Allowing foreign funding to political parties is threat to democracy, says Sitaram Yechury



New Delhi: Amending in Foreign Contribution Regulation Act (FCRA)-1976, the Bhartiya Janta Party (BJP) is legalising the foreign funding to the Political parties of India. It will not only increase corruption but also a serious threat to democracy, said CPI (M), General Secretary, Sitaram Yechury on Saturday in Delhi.

A new amendment in the Finance Bill 2018 – made public after the announcement of the budget on Thursday – now seeks to amend that 2016 amendment so that the BJP and Congress are off the hook for any donation received after August 5, 1976 – the date of the commencement of the original Foreign Contribution (Regulation) Act of 1976.

The 1976 Act was repealed and later re-enacted as a separate piece of legislation in 2010 with minor changes.

Yechury said that if this amendment took place, it will open the gate for shell companies, money laundering, political corruption and so on. “On February 2, 2018, we have filed a petition in the Supreme Court challenging of the introduction of Election Bounds by the Finance Act 2017. Though, the Apex Court has sought a response from union Government and Election Commission of India (ECI).” Yechury said.

“BJP and Congress has tied up hands on this,” Yechury added.

New amendments proposed by the Government –

The net effect of the above provision is that any natural or legal person, including a company owned by a foreign corporation can finance a political party in India to an unlimited extent without either the name of the donor entity or the donee political party being disclosed to any anyone in public domain.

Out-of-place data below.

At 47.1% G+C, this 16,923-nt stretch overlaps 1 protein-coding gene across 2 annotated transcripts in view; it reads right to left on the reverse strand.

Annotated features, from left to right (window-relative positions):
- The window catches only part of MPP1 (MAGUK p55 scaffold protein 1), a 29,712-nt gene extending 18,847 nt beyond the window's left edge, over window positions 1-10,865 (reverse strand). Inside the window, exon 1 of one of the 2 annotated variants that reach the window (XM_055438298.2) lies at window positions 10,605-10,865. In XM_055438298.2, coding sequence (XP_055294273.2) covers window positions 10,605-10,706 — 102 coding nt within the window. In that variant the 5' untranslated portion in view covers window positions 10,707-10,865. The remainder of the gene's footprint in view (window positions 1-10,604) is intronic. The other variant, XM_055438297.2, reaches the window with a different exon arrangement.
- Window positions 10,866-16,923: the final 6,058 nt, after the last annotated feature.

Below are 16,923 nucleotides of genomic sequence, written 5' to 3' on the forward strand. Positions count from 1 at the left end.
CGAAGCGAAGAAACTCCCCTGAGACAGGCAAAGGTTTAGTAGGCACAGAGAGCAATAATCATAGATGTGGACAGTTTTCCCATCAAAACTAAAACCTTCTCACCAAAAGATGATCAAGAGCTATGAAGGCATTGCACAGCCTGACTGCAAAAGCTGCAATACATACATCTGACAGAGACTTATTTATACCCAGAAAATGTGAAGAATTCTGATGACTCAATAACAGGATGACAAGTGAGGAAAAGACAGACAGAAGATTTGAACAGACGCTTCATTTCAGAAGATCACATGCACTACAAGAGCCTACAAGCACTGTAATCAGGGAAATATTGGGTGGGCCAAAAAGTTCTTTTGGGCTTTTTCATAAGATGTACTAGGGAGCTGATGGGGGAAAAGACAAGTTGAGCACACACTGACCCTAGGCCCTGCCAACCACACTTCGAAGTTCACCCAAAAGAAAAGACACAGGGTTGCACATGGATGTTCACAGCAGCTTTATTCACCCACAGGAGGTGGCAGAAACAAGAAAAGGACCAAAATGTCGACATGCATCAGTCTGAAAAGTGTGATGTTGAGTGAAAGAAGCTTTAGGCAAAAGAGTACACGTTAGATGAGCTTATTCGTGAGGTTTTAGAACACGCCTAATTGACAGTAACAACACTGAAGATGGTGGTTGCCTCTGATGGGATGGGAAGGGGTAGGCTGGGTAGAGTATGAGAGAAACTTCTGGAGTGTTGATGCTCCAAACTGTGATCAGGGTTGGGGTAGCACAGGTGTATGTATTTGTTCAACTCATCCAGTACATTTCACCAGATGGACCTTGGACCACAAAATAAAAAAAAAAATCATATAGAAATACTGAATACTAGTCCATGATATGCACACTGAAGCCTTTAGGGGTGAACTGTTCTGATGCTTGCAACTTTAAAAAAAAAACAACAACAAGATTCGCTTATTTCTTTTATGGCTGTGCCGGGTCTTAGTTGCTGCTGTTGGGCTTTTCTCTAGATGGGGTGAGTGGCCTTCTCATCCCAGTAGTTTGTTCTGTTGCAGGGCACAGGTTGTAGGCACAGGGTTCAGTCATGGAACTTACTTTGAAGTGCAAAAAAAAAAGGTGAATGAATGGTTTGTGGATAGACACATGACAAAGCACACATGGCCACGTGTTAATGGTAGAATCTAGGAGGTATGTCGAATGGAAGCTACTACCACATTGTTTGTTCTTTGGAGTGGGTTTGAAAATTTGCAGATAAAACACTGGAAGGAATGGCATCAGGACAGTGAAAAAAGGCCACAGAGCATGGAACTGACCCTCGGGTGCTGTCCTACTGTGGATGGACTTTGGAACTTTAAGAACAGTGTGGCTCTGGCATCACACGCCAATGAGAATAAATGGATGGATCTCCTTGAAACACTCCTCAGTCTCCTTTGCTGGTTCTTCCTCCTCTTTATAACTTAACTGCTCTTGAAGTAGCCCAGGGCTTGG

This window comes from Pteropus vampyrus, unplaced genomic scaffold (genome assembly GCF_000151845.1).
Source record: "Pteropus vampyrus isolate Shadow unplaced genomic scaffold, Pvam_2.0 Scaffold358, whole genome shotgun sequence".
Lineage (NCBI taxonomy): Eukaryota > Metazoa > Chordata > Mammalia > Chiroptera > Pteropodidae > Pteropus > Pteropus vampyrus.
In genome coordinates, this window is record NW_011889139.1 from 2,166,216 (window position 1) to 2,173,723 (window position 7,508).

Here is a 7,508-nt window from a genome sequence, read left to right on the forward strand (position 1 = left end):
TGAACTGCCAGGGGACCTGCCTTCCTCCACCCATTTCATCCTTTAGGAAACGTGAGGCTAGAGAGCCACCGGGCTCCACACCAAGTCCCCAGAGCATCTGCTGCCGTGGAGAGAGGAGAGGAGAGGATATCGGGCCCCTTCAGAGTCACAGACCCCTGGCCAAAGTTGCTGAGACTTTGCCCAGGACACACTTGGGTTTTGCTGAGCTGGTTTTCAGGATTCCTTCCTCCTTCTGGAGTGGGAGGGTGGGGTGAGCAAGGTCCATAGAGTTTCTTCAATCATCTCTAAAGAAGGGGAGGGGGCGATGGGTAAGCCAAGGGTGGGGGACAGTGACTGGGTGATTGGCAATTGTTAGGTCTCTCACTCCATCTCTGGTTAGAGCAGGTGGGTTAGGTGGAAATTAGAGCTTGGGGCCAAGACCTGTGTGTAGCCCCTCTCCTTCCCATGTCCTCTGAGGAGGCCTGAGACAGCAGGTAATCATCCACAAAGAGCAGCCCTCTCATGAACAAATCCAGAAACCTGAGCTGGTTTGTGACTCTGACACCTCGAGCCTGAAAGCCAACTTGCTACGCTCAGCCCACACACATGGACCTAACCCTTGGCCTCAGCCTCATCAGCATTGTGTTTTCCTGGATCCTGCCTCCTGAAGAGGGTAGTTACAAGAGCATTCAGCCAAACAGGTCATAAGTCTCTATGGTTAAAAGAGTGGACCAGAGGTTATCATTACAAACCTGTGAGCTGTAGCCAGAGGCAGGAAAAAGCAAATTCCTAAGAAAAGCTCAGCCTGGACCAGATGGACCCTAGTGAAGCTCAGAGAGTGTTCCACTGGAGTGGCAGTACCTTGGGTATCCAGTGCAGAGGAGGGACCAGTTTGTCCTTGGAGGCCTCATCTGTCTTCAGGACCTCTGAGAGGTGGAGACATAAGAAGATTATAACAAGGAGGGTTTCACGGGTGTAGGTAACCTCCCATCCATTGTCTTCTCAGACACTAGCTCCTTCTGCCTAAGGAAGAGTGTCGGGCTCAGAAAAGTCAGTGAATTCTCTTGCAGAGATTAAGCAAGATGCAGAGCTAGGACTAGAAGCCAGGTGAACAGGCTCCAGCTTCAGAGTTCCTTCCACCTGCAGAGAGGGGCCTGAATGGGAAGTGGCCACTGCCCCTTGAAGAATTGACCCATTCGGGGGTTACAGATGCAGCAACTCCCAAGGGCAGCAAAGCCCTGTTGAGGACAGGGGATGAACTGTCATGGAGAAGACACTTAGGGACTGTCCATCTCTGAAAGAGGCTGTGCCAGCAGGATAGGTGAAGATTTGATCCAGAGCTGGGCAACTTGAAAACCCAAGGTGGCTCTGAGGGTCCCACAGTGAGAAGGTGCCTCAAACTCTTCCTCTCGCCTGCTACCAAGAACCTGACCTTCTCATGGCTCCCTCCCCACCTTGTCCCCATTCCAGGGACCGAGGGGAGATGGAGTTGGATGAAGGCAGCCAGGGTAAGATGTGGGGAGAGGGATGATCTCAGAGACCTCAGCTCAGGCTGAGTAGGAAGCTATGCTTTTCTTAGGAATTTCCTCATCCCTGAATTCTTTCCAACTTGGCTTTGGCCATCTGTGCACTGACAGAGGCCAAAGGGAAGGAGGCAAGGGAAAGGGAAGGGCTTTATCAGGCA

Journey so far —

In 2016, the government for the first time used the finance Bill to bring amendments to the FCRA, 2010 to change the definition of what constitutes a foreign company in such a way that key beneficiaries of UK-based Vedanta group — the BJP and Congress — would not face legal scrutiny for donations received from 2010 onward. However, both the political parties were allegedly receiving foreign funds for political activities from Vedanta from 2004 to 2012.

He further said that the FCRA of 1976 defined a foreign company as one with over 50 per cent foreign ownership, thereby disallowing the companies owned by foreign nationals or Indian-origin people based abroad and with foreign citizenship to fund and influence political parties in India.

The tricky point

As a Finance Bill is a money Bill, it will not be difficult for the ruling BJP to get it passed in Parliament. Once passed by the Lok Sabha, a money Bill is sent to the Rajya Sabha for its recommendations along with the Speaker’s certificate that it is a money Bill. The Rajya Sabha can neither reject nor amend the Bill, and must return it within 14 days, after which the Lok Sabha may choose to accept or reject all or any of its recommendations. In either case, the Bill is deemed to have been passed by both Houses.


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